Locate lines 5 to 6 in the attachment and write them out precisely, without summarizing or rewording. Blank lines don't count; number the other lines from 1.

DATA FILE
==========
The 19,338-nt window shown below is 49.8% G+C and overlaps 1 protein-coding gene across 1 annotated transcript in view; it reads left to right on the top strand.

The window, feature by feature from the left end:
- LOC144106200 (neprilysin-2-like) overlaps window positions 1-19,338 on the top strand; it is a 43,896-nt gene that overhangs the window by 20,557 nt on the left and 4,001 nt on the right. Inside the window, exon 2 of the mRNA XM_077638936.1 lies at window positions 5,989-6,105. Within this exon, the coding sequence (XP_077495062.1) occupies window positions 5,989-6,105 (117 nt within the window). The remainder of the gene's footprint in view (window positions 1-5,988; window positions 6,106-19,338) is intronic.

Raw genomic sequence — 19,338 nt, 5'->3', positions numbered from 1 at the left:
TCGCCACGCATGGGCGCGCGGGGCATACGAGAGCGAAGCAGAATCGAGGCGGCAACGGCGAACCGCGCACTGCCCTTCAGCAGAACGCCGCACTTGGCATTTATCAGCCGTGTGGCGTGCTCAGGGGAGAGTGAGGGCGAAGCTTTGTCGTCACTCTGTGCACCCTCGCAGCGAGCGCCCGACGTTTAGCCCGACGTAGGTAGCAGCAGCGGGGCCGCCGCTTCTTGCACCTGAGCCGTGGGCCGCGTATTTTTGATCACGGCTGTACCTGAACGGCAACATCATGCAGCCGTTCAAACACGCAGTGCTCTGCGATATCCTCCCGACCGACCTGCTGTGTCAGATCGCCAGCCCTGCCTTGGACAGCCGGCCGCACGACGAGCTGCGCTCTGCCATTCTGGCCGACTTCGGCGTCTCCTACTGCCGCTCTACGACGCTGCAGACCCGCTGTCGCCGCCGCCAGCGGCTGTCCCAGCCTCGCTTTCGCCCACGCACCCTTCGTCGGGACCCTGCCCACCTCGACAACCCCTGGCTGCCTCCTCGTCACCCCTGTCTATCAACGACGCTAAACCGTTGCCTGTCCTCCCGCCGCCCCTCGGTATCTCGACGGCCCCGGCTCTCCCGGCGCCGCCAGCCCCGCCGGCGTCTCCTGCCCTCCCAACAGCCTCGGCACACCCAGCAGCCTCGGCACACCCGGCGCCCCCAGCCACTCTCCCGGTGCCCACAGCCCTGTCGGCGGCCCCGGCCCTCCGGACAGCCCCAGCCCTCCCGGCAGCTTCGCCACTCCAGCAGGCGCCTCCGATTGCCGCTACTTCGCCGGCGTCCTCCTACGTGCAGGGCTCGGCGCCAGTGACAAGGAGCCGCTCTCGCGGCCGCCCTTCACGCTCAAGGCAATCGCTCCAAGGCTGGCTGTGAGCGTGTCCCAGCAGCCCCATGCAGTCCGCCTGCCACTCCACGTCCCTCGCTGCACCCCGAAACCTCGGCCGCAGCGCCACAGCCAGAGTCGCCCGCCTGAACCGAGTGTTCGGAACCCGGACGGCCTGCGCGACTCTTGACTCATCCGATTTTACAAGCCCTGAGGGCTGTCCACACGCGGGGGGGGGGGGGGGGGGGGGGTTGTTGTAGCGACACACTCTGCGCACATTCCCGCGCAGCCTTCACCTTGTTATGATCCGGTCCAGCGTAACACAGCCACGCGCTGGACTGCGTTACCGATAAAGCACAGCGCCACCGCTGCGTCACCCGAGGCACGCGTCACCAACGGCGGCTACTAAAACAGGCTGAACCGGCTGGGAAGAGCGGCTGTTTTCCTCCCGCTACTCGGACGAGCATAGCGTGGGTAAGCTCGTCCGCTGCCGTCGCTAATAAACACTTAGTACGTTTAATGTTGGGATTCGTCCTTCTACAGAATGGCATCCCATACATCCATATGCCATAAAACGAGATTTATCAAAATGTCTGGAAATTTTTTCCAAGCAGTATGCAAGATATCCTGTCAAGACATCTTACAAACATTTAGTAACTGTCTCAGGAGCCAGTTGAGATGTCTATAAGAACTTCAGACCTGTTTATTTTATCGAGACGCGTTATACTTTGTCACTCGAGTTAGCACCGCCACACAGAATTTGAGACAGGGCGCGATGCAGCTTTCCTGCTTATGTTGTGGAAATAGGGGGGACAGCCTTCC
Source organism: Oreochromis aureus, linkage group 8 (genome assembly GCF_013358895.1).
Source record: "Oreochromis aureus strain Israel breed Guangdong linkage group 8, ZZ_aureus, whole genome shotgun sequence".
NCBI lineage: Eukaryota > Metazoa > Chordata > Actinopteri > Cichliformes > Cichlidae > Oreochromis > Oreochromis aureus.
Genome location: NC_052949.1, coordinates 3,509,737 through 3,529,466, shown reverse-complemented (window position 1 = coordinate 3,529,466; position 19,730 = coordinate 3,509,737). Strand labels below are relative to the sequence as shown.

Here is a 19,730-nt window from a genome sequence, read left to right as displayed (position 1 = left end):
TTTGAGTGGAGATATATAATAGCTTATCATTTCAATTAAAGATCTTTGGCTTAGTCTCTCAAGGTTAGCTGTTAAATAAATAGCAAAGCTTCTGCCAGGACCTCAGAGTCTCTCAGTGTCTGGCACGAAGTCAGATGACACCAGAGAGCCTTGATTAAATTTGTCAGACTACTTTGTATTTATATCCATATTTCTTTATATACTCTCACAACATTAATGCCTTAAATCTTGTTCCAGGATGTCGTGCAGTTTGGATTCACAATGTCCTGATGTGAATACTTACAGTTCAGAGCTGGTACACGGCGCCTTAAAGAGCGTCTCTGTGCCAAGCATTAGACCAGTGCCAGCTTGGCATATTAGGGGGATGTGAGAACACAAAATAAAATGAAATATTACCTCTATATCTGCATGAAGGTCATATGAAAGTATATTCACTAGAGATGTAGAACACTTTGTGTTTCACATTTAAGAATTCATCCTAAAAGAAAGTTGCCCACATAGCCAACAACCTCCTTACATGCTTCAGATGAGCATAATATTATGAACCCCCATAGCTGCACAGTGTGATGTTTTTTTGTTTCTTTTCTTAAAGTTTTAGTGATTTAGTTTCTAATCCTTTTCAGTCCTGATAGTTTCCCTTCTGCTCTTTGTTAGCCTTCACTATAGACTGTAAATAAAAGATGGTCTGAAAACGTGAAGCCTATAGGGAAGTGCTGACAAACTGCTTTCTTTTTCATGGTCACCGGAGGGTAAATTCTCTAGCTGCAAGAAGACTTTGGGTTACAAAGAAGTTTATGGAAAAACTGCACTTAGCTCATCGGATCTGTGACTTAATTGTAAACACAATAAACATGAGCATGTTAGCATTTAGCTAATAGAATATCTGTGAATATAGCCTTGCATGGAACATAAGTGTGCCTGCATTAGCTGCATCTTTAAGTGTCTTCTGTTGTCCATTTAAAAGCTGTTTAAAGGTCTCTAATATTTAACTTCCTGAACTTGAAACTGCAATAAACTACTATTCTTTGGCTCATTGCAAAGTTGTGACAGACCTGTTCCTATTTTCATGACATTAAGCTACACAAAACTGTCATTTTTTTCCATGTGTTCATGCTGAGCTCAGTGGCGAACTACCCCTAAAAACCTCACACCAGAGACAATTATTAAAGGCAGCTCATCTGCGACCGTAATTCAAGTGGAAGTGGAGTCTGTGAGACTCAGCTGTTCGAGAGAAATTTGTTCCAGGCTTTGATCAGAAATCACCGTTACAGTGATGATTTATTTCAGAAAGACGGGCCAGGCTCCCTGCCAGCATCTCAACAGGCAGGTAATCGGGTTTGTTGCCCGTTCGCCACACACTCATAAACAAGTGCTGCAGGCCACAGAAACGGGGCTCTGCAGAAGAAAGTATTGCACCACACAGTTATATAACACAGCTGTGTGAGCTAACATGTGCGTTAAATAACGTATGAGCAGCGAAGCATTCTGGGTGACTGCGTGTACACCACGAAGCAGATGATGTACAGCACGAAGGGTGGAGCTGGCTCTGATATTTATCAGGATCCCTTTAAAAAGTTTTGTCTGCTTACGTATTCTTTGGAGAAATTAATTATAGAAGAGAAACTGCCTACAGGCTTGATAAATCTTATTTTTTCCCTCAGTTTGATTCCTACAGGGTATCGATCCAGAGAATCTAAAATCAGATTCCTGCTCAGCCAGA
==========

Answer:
TCGCCACGCATGGGCGCGCGGGGCATACGAGAGCGAAGCAGAATCGAGGCGGCAACGGCGAACCGCGCACTGCCCTTCAGCAGAACGCCGCACTTGGCATTTATCAGCCGTGTGGCGTGCTCAGGGGAGAGTGAGGGCGAAGCTTTGTCGTCACTCTGTGCACCCTCGCAGCGAGCGCCCGACGTTTAGCCCGACGTAGGTAGCAGCAGCGGGGCCGCCGCTTCTTGCACCTGAGCCGTGGGCCGCGTATTTTTGATCACGGCTGTACCTGAACGGCAACATCATGCAGCCGTTCAAACACGCAGTGCTCTGCGATATCCTCCCGACCGACCTGCTGTGTCAGATCGCCAGCCCTGCCTTGGACAGCCGGCCGCACGACGAGCTGCGCTCTGCCATTCTGGCCGACTTCGGCGTCTCCTACTGCCGCTCTACGACGCTGCAGACCCGCTGTCGCCGCCGCCAGCGGCTGTCCCAGCCTCGCTTTCGCCCACGCACCCTTCGTCGGGACCCTGCCCACCTCGACAACCCCTGGCTGCCTCCTCGTCACCCCTGTCTATCAACGACGCTAAACCGTTGCCTGTCCTCCCGCCGCCCCTCGGTATCTCGACGGCCCCGGCTCTCCCGGCGCCGCCAGCCCCGCCGGCGTCTCCTGCCCTCCCAACAGCCTCGGCACACCCAGCAGCCTCGGCACACCCGGCGCCCCCAGCCACTCTCCCGGTGCCCACAGCCCTGTCGGCGGCCCCGGCCCTCCGGACAGCCCCAGCCCTCCCGGCAGCTTCGCCACTCCAGCAGGCGCCTCCGATTGCCGCTACTTCGCCGGCGTCCTCCTACGTGCAGGGCTCGGCGCCAGTGACAAGGAGCCGCTCTCGCGGCCGCCCTTCACGCTCAAGGCAATCGCTCCAAGGCTGGCTGTGAGCGTGTCCCAGCAGCCCCATGCAGTCCGCCTGCCACTCCACGTCCCTCGCTGCACCCCGAAACCTCGGCCGCAGCGCCACAGCCAGAGTCGCCCGCCTGAACCGAGTGTTCGGAACCCGGACGGCCTGCGCGACTCTTGACTCATCCGATTTTACAAGCCCTGAGGGCTGTCCACACGCGGGGGGGGGGGGGGGGGGGGGGTTGTTGTAGCGACACACTCTGCGCACATTCCCGCGCAGCCTTCACCTTGTTATGATCCGGTCCAGCGTAACACAGCCACGCGCTGGACTGCGTTACCGATAAAGCACAGCGCCACCGCTGCGTCACCCGAGGCACGCGTCACCAACGGCGGCTACTAAAACAGGCTGAACCGGCTGGGAAGAGCGGCTGTTTTCCTCCCGCTACTCGGACGAGCATAGCGTGGGTAAGCTCGTCCGCTGCCGTCGCTAATAAACACTTAGTACGTTTAATGTTGGGATTCGTCCTTCTACAGAATGGCATCCCATACATCCATATGCCATAAAACGAGATTTATCAAAATGTCTGGAAATTTTTTCCAAGCAGTATGCAAGATATCCTGTCAAGACATCTTACAAACATTTAGTAACTGTCTCAGGAGCCAGTTGAGATGTCTATAAGAACTTCAGACCTGTTTATTTTATCGAGACGCGTTATACTTTGTCACTCGAGTTAGCACCGCCACACAGAATTTGAGACAGGGCGCGATGCAGCTTTCCTGCTTATGTTGTGGAAATAGGGGGGACAGCCTTCC
Source organism: Oreochromis aureus, linkage group 8 (genome assembly GCF_013358895.1).